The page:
MARKET RESEARCH: This will tell why your product isneeded in the marketplace and what specific ways yourproduct will fill that need. This will include uniqueselling points, competitive advantage, and productbenefits to consumers.
MARKETING OBJECTIVES: Your marketing objectives andgoals will include measurable and deadlines by whichyou wish to achieve them.
MARKETING TACTICS: Which promotional vehicles you willuse to meet the marketing objectives.
DISTRIBUTION CHANNELS: What channels of distribution you will use tobring your product to the marketplace?
ACTION PLAN: Here you will includes budgets, costs, and outlinesresources will be required to implement the marketing tactics. This willinclude financial, monetary, personnel, vendors, systems, resources andpartners you need to realize your marketing plan.
TEST MARKETING: Make a list of any product research ortest marketing you need you will perform.
TRACKING RESULTS: Method of tracking results to determine if yourpromotional efforts are effective.
TRACKING YOUR PROMOTIONAL CAMPAIGNSAnother idea to keep in mind is testing and trackingyour publicity and promotional efforts. Measuring the effectiveness ofvarious ad campaigns will tell you which ads are working, which onesaren't, and will give you an opportunity to adjust your efforts toobtain optimal results.
21 Key items to track in your publicityand promotional efforts:
name of campaign
date the campaign was launched
cost of campaign
newsletters, sales letters, magazines, television, radio stations, or web sites where the advertising, stories, or press releases were sent and run
where news story was published
list of interviews generated
sales inquiries generated
new sales generated
return customers generated
new contacts added to your network
new business partners created
web traffic generated
new newsletter subscribers
overall revenue increase
increased product revenues
market share increase
improvement in search engine rankings
increase in sites linking to yours
number of search engines listed in
new speaking engagements obtained
number of articles published
Additionally, surveys can provide real-time feedback onproduct titles, product offerings, price points, preferred method ofcontact, and other key items.
Survey Monkey (
) is a free servicethat allows you to create surveys. What better way to findout what your audience needs them to ask them?
Article by Kristie Tamsevicius, America's Favorite Small Business Success Story.This article is an excerpt from Chapter 8 of the new book "
I LOVE MY LIFE: A Mom's Guide to Working from Home
" by Kristie Tamsevicius - (Wyatt MacKenzie Publishing March 2003Available at Amazon.com Join our community of Work at Home parents at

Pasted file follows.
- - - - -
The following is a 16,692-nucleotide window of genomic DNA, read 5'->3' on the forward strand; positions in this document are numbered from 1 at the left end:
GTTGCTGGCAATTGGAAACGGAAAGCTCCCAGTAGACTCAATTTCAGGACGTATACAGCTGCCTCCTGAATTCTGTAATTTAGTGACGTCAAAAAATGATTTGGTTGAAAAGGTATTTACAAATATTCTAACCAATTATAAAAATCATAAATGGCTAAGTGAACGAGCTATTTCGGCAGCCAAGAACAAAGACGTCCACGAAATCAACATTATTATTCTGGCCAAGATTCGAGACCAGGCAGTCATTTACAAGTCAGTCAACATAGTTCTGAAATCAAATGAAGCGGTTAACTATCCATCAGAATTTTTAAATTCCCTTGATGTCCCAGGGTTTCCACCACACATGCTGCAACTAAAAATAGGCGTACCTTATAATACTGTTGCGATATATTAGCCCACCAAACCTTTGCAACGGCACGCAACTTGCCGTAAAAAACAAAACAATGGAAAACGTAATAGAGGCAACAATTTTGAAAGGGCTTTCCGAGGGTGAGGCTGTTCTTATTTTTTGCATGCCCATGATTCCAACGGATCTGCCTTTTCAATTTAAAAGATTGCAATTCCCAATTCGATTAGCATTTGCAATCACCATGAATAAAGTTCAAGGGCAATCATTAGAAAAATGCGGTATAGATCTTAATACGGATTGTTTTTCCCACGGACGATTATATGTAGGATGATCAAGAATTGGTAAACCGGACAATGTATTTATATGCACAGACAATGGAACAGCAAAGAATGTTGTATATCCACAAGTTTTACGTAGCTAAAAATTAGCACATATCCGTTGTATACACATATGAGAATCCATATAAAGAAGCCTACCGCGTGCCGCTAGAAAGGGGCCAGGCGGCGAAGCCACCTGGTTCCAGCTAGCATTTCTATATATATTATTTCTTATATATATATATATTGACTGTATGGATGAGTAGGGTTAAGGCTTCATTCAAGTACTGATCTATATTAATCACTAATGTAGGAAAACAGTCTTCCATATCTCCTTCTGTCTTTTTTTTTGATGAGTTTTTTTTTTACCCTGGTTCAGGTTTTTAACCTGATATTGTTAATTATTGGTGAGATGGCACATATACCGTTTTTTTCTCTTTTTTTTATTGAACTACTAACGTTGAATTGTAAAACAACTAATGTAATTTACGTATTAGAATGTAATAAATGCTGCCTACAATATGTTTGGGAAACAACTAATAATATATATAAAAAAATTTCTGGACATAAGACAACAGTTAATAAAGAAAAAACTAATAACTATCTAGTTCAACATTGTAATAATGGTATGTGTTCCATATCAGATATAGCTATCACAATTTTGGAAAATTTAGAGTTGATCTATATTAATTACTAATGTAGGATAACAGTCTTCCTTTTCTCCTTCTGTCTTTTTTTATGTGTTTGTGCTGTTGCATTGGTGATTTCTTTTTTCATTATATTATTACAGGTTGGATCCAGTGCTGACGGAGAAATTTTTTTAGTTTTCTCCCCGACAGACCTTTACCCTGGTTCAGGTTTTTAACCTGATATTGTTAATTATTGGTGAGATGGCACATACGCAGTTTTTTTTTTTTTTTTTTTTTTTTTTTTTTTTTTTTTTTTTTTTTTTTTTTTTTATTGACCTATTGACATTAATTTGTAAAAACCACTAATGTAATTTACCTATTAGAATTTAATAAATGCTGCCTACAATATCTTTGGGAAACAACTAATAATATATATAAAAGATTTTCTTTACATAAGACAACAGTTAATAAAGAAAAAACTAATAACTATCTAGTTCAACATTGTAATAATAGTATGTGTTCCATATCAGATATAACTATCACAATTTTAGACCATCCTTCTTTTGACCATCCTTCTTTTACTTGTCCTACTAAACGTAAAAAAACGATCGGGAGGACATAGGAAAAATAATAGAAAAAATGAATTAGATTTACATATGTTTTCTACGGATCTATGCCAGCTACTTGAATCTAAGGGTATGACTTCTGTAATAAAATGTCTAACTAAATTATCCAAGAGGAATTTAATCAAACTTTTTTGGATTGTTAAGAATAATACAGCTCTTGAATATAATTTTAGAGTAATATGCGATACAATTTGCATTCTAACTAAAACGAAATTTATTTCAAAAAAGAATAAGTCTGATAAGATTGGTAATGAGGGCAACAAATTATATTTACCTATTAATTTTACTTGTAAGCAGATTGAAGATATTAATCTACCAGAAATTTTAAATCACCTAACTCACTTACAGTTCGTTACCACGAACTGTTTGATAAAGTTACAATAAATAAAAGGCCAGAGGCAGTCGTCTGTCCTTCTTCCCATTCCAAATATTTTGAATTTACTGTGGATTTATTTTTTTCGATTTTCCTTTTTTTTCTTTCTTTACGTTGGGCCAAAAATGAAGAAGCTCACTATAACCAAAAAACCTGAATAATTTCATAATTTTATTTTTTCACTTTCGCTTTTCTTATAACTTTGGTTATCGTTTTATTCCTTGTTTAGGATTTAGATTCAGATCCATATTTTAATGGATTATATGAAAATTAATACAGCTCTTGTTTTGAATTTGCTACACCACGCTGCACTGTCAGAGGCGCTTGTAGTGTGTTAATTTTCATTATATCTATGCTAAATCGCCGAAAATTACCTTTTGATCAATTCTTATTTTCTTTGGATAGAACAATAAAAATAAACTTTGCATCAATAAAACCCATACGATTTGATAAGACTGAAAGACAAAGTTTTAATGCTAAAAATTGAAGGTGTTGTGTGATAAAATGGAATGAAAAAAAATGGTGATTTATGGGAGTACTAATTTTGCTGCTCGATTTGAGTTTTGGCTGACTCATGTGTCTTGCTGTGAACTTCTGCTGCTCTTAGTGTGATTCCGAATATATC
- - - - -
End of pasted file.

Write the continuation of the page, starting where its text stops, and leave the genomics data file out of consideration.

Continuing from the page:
. Permission granted for use on DrLaura.com
EMAIL | PRINT | RSS
By Sarah Costa
Upon graduating with a Bachelor of Science degree in Business Management from San Diego State University in 2000, I found myself with a dilemma. I wanted to be at home with my then 9-month old daughter as my husband and I agreed that staying at home with her would bring the most value to all of our lives; however, I also wanted to find a part time job to validate my degree I had recently completed and worked so hard to earn. Once Taylor turned a year old, I begin searching for a little part-time work from my home computer. Being only 23 at the time, I felt upon completing my graduation from college, that I seek some sort of position where I would be able to contribute to my family#146;s income at least in a small way and still be able to stay at home with our daughter. I stumbled upon a website called
. Listed under available jobs was a remote concierge position for
, Inc. I immediately was interested as I had just spent the previous few years before my daughter was born working as a concierge at a resort on Coronado Island, CA. At first, I admit I was somewhat hesitant about contacting the company as I had read and heard so much about non-legitimate work at home jobs. I decided to take a chance and just send in my resume.
I immediately received a call from a manager at
whom interviewed me right over the phone. Talk about convenience! He detailed the job position and the required duties. I had a good feeling about this new opportunity as they offered to train me in Los Angeles, pay for all my expenses in getting there as well as during my stay and never once asked for money upfront. Needless to say I was very excited about this new adventure.
A few weeks later I was sent to LA for a few days of training. I had somewhat of a dilemma as to what to do with my daughter, as I was a stay-at-home mom with her being my first priority. They offered to give me a separate room and allow my daughter to come as well as my mother to act as my babysitter during the training. WOW!!! I thought that was the nicest gesture and very accommodating. After meeting my co-workers and completing the hands-on computer training at a computer training facility in Los Angeles, I had such a great feeling about this company and this new opportunity given to me. Basically my job tasks would include assisting clients via phone and email. Clients would send in requests for things such as travel information to restaurant reservations to flower orders to tourist information for cities ranging all over the United States via phone or email where I would be on the other end sending them recommendations. I began working a few weeks later and instantly fell in love with my job.